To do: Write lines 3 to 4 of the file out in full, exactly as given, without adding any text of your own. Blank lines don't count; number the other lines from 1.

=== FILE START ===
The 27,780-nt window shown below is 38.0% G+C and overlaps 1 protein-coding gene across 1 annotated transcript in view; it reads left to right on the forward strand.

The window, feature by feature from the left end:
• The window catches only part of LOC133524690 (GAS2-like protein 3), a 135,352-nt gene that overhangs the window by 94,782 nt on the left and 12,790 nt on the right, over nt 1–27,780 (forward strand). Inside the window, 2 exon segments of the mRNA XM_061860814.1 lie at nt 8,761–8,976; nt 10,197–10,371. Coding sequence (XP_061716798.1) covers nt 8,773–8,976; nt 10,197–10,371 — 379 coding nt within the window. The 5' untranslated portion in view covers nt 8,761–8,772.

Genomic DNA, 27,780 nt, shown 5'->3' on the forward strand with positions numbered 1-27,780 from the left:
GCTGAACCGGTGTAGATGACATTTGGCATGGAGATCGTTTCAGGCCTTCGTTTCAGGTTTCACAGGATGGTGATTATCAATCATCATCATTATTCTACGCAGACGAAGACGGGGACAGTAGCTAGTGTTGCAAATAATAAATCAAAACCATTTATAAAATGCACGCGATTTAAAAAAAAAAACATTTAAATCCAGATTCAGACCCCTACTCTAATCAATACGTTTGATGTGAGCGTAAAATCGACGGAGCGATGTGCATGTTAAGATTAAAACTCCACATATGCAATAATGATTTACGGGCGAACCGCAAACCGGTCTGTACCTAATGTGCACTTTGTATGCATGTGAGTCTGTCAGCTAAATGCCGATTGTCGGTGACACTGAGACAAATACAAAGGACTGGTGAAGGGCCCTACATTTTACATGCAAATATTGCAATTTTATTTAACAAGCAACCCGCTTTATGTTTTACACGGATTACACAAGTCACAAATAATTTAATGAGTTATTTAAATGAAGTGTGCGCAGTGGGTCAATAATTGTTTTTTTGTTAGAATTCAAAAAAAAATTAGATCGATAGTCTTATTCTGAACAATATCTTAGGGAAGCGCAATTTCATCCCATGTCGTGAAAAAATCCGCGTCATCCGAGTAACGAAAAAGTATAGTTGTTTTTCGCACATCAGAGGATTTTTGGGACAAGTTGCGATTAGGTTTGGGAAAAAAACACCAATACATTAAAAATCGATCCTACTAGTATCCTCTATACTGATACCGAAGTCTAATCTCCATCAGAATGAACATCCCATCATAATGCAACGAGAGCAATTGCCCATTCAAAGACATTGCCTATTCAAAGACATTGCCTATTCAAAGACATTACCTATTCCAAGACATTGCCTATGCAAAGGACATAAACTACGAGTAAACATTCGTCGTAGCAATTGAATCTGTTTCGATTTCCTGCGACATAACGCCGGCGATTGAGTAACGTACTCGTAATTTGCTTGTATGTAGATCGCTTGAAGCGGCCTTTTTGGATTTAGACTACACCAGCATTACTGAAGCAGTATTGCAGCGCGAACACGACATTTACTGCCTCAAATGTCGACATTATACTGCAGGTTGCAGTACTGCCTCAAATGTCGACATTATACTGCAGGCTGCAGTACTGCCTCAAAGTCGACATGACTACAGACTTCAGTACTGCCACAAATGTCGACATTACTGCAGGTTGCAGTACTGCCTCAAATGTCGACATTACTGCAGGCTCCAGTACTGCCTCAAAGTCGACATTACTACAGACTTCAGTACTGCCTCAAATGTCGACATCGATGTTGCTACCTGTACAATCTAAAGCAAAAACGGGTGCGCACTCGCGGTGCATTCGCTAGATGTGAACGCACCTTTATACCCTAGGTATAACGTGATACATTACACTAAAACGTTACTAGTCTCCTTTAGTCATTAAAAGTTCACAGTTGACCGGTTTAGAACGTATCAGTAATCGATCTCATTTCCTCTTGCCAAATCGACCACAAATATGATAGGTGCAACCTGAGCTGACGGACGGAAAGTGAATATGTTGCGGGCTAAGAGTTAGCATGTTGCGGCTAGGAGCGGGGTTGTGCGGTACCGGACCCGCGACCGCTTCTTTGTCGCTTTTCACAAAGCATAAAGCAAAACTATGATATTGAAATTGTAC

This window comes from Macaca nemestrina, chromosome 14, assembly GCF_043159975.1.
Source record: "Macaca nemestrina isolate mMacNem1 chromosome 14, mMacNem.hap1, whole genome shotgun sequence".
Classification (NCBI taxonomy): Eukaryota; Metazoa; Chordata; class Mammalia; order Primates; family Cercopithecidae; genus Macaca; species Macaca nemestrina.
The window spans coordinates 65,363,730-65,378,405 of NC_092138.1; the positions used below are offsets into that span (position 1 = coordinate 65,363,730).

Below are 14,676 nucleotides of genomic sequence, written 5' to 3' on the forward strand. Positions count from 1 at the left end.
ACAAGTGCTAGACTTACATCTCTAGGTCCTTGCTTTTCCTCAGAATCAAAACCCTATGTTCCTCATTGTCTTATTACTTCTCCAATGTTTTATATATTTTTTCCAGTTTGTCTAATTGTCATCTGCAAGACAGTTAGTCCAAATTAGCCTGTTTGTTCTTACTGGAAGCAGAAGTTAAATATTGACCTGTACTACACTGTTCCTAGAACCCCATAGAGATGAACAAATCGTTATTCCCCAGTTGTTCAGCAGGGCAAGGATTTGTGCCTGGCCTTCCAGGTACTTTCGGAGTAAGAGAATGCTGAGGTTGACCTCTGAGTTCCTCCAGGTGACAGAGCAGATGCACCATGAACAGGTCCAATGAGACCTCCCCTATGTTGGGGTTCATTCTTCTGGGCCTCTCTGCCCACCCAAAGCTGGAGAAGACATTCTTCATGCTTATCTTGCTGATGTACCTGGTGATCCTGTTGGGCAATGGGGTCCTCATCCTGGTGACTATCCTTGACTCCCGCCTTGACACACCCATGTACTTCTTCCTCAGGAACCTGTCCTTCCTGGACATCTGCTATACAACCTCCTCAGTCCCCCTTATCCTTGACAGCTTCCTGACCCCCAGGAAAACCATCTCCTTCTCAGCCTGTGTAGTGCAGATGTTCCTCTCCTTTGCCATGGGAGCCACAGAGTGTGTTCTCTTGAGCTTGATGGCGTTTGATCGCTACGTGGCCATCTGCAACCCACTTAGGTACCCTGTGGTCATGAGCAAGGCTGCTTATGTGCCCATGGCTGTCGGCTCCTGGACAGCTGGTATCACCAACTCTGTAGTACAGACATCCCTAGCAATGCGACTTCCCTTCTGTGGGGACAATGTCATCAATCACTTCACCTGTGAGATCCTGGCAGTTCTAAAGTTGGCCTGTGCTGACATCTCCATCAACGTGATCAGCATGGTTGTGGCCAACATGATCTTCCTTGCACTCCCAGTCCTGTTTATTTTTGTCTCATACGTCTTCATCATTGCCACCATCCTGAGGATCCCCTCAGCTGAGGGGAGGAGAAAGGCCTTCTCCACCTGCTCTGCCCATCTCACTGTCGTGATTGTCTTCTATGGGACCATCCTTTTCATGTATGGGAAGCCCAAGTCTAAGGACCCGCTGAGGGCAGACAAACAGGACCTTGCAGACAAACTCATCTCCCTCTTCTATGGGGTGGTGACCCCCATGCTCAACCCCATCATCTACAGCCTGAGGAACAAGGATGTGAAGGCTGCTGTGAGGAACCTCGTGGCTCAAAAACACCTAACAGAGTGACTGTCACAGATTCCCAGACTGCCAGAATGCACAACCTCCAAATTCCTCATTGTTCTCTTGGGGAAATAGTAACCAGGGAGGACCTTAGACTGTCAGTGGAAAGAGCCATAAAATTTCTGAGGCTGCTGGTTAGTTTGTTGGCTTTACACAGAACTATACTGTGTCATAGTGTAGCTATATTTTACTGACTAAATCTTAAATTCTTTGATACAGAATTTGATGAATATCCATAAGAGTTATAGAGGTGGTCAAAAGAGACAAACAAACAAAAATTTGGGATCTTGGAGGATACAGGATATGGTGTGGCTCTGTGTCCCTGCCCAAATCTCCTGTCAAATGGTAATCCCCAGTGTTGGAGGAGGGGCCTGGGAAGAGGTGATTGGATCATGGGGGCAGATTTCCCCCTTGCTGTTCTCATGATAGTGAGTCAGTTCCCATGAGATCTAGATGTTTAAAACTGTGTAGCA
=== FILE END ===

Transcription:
• The window catches only part of LOC133524690 (GAS2-like protein 3), a 135,352-nt gene that overhangs the window by 94,782 nt on the left and 12,790 nt on the right, over nt 1–27,780 (forward strand). Inside the window, 2 exon segments of the mRNA XM_061860814.1 lie at nt 8,761–8,976; nt 10,197–10,371. Coding sequence (XP_061716798.1) covers nt 8,773–8,976; nt 10,197–10,371 — 379 coding nt within the window. The 5' untranslated portion in view covers nt 8,761–8,772.

Genomic DNA, 27,780 nt, shown 5'->3' on the forward strand with positions numbered 1-27,780 from the left: